_She_. How soft the night wind strokes the meadow grasses
And, breathing music, through the woodland passes!
Now that the upstart day is dumb,
One hears from the still earth a whispering throng
Of forces animate, with murmured song
Joining the zephyrs' well-attunèd hum.
_He_. I catch the tone from wondrous voices brimming,
Which sensuous on the warm wind drifts to me,
While, streaked with misty light uncertainly,
The very heavens in the glow are swimming.
_She_. The air like woven fabric seems to wave,
Then more transparent and more lustrous groweth;
Meantime a muted melody outgoeth
From happy fairies in their purple cave.
To sphere-wrought harmony
Sing they, and busily
The thread upon their silver spindles floweth.
_He_. Oh lovely night! how effortless and free
O'er samite black-though green by day--thou movest!
And to the whirring music that thou lovest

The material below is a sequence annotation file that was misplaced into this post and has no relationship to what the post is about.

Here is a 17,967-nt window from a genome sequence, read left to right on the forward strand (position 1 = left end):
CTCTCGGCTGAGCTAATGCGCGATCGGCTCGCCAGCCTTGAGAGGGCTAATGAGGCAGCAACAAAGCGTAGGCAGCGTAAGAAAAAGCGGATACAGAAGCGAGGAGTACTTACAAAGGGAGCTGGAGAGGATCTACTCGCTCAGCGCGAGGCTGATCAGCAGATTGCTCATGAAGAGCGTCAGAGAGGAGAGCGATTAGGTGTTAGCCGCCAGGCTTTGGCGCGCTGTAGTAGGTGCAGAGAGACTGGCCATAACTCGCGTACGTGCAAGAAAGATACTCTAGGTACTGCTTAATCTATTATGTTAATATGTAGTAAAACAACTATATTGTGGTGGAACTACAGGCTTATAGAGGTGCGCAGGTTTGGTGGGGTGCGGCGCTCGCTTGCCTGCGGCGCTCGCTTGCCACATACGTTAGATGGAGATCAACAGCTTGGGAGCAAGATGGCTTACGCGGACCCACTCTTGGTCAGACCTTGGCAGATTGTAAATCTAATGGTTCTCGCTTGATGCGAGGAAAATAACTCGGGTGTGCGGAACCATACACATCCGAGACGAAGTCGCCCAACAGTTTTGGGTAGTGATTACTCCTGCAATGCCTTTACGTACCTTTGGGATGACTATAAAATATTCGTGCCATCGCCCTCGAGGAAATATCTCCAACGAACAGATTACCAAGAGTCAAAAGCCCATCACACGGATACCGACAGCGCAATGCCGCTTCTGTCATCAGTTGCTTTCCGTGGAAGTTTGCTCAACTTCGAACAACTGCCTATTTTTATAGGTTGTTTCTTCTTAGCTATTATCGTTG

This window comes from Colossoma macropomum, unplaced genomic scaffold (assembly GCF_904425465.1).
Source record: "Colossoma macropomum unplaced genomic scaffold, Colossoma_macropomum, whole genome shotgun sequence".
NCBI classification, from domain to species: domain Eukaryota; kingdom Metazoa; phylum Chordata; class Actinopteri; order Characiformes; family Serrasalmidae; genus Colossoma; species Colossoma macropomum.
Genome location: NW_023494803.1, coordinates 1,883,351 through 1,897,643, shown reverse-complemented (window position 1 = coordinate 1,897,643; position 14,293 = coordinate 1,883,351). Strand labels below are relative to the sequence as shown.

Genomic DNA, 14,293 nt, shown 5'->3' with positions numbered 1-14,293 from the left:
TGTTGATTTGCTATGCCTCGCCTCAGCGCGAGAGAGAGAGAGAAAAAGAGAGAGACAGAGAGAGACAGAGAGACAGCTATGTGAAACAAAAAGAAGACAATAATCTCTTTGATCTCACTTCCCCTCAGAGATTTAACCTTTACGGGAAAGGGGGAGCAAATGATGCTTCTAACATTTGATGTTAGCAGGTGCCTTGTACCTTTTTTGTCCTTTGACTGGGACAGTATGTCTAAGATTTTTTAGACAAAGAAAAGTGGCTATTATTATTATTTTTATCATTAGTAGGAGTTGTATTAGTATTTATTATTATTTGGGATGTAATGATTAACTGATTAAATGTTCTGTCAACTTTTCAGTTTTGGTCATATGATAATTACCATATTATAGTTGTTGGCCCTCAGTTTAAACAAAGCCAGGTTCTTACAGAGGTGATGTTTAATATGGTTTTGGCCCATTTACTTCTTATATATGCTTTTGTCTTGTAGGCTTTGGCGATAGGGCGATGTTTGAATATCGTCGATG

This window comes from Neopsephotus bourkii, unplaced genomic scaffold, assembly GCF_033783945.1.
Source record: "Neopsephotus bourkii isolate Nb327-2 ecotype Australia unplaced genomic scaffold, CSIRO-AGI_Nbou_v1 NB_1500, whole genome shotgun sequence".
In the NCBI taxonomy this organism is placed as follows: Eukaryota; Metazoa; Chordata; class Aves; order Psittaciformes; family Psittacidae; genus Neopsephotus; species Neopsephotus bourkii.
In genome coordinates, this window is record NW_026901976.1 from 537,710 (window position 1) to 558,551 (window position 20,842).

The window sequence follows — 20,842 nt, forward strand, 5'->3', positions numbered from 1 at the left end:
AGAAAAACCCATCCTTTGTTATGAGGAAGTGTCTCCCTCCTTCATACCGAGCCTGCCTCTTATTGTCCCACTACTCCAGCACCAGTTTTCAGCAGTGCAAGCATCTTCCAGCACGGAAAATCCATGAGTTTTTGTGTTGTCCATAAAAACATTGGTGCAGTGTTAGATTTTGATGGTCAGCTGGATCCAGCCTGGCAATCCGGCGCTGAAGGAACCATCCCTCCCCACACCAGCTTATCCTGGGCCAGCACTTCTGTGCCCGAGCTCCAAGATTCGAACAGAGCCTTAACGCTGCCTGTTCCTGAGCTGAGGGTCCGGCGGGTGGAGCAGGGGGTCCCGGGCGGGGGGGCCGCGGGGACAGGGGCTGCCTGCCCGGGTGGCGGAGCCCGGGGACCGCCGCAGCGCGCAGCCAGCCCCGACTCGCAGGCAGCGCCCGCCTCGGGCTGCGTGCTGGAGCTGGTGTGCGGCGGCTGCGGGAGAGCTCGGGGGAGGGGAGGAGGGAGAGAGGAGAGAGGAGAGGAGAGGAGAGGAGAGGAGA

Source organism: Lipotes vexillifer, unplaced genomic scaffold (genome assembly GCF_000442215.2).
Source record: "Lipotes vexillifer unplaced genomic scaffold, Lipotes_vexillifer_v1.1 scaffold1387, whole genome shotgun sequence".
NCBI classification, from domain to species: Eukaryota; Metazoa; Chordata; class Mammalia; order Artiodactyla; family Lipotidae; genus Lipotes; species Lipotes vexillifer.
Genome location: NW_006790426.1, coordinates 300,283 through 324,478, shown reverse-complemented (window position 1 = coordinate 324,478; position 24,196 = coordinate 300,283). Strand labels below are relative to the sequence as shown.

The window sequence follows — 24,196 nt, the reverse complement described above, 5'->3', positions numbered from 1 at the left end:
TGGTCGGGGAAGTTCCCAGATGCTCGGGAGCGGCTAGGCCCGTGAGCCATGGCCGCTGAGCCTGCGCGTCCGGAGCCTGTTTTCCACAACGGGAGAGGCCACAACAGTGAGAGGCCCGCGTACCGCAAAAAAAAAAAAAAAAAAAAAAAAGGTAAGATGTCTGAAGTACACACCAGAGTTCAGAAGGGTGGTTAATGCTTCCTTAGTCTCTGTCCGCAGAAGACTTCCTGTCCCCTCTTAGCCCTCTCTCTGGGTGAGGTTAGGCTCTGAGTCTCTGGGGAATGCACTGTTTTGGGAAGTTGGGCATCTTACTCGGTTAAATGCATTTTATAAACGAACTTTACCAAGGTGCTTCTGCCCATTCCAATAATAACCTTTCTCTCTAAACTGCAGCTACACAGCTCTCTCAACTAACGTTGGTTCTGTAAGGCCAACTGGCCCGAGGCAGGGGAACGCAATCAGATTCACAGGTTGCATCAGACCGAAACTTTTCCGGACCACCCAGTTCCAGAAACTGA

Thy foot advances imperceptibly.
Thus hour by hour thy step doth measure--
In trancèd self-forgetful pleasure
Thou'rt rapt; creation's soul is rapt with thee! . .
Written by EDUARD MÖRIKE in 1828.
Translation: Charles Wharton Stork
The morning frost shines gray
Along the misty field
Beneath the pallid way
Of early dawn revealed.
Amid the glow one sees
The day-star disappear;
Yet o'er the western trees
The moon is shining clear.
So, too, I send my glance
On distant scenes to dwell;
I see in torturing trance
The night of our farewell.
Blue eyes, a lake of bliss,
Swim dark before my sight,
Thy breath, I feel, thy kiss;
I hear thy whispering light.
My cheek upon thy breast
The streaming tears bedew,
Till, purple-black, is cast
A veil across my view.
The sun comes out; he glows,
And straight my dreams depart,
While from the cliffs he throws
A chill across my heart.